Depression is one of the most common medical conditions in this country, affecting an estimated 17 million Americans every year. Depression is a whole-body illness, one that involves the body, nervous system, moods, thoughts, and behavior. It affects the way you eat, lose/gain weight, sleep, feel about yourself, and react to people and events around you.
People with depression often experience the desire or need to withdraw from their friends, family, and overall environment. They can lose interest in things around them and become incapable of experiencing pleasure.
Symptoms of depression commonly include fatigue, insomnia, headaches, changes in weight, digestive disorders, restlessness, irritability, quickness to anger, loss of interest in once pleasurable things, and feelings of worthlessness and inadequacy.
The cause of depression varies by person. Depression may be hereditary or triggered by tension, stress, a traumatic life event, a loss of a loved one, chemical imbalances in the brain, thyroid disorders, nutritional deficiencies, poor diet, lack of exercise, or even allergies.
Food greatly influences the brain's behavior. A poor diet, particularly one with an abundance of "junk" food, processed food, and hydrogenated fats, is a common cause of depression. The levels of brain chemicals, called neurotransmitters, are controlled by what we eat and are closely linked to our regular diet.
Frequently Asked Questions
What are some of the causes of Depression?
Depression and Anxiety can result from certain environmental triggers, such as stress or a break from an important emotional attachment. On a physical level, depression and anxiety can also be the result of deficiencies in neurotransmitters. Research suggests that individuals suffering from depression anxiety or ADHD generally have a deficiency of one or more of the natural substances (neurotransmitters) that allow the brain cells to communicate with each other effectively. There are four main neurotransmitters that create our moods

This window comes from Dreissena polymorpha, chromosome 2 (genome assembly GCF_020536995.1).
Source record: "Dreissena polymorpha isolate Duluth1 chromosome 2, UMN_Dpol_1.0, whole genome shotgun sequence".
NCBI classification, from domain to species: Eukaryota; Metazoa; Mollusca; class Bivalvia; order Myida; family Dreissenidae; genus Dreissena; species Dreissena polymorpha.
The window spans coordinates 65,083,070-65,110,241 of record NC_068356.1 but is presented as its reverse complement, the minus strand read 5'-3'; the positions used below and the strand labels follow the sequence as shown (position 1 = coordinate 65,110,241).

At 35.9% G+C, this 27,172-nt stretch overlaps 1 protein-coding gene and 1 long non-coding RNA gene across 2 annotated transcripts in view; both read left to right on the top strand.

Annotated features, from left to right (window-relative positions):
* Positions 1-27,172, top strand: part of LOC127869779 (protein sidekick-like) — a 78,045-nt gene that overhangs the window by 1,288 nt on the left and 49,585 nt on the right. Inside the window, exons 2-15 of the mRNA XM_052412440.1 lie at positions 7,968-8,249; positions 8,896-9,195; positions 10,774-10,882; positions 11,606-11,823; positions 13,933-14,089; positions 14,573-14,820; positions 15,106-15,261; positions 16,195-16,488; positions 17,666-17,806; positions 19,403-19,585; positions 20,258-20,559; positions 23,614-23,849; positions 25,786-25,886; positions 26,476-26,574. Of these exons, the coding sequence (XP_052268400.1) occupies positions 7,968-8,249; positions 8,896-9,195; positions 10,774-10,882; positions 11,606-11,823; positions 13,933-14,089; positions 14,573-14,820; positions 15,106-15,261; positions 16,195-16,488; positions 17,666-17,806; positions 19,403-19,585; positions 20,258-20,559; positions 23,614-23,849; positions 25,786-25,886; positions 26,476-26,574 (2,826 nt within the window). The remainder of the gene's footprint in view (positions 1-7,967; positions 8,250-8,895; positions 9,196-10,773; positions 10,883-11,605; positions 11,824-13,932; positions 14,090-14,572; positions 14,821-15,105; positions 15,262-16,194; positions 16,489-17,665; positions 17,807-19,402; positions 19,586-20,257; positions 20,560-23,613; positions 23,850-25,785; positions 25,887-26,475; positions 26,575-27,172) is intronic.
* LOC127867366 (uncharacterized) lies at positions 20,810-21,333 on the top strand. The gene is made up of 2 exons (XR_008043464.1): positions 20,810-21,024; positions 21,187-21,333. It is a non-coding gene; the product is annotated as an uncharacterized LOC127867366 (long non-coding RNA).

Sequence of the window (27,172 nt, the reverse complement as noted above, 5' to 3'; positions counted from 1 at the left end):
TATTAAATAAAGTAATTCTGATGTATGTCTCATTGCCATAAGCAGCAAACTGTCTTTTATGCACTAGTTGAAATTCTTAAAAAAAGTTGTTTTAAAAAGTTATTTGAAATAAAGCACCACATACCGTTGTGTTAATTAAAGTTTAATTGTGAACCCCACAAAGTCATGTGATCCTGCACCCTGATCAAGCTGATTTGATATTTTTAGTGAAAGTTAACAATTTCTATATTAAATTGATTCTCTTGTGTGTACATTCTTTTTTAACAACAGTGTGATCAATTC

- Dopamine/Norepinephrine (the natural energizer and mental focuser)
- GABA (our natural sedative)
- Endorphin (our natural pain killer)
- Serotonin (our natural mood stabilizer and sleep promoter)
Deficiencies in serotonin may result in sleep problems, anxiety, irritation, and other symptoms of depression. A deficiency in Norepinephrine is associated with fatigue and depressed mood. A deficiency in GABA is linked to anxiety and panic conditions.
What causes deficiencies in neurotransmitters?
Deficiencies affecting biochemical pathways can be inherited and can be further exacerbated by prolonged stress during which the body consumes the brain’s natural sedatives and stimulants. While the body has emergency stores of these brain chemicals, chronic stress can deplete them.
How does Dr. Baten help you bring neurotransmitters back into balance?
Dr. Baten works with her patients to identify and address the root causes of the imbalance. The combined approach of nutrition and cognitive behavioral therapy is critical.
Why is diet important?
You can help support a healthy mood by consuming foods that promote the production of essential neurotransmitters. Dr. Baten's approach incorporates nutrition education along with rigorous and effective dietary practices.
In conjunction with Cognitive Behavioral Therapy techniques, Dr. Baten teaches individuals how to eat a healthy diet by incorporating more foods into their daily regimen without feeling deprived, which is paramount to a reduction in symptoms of depression. Additionally, the use of natural supplements can decrease depression and lift mood without the use of pharmacology.
How does Cognitive Behavioral Therapy help?
Cognitive Behavioral Therapy is clinically proven to effectively treat depression and anxiety. It helps individuals take control of their lives and emotions.
Dr. Baten helps individuals learn to identify dysfunctional beliefs that lead to negative consequences in mood and behavior and to stimulate emotional growth by replacing self-defeating thoughts, feelings, and actions with new and more effective ones. The result is a rewarding sense of responsibility for emotions, empowering people to change and overcome unhealthy behaviors that interfere with their ability to enjoy life.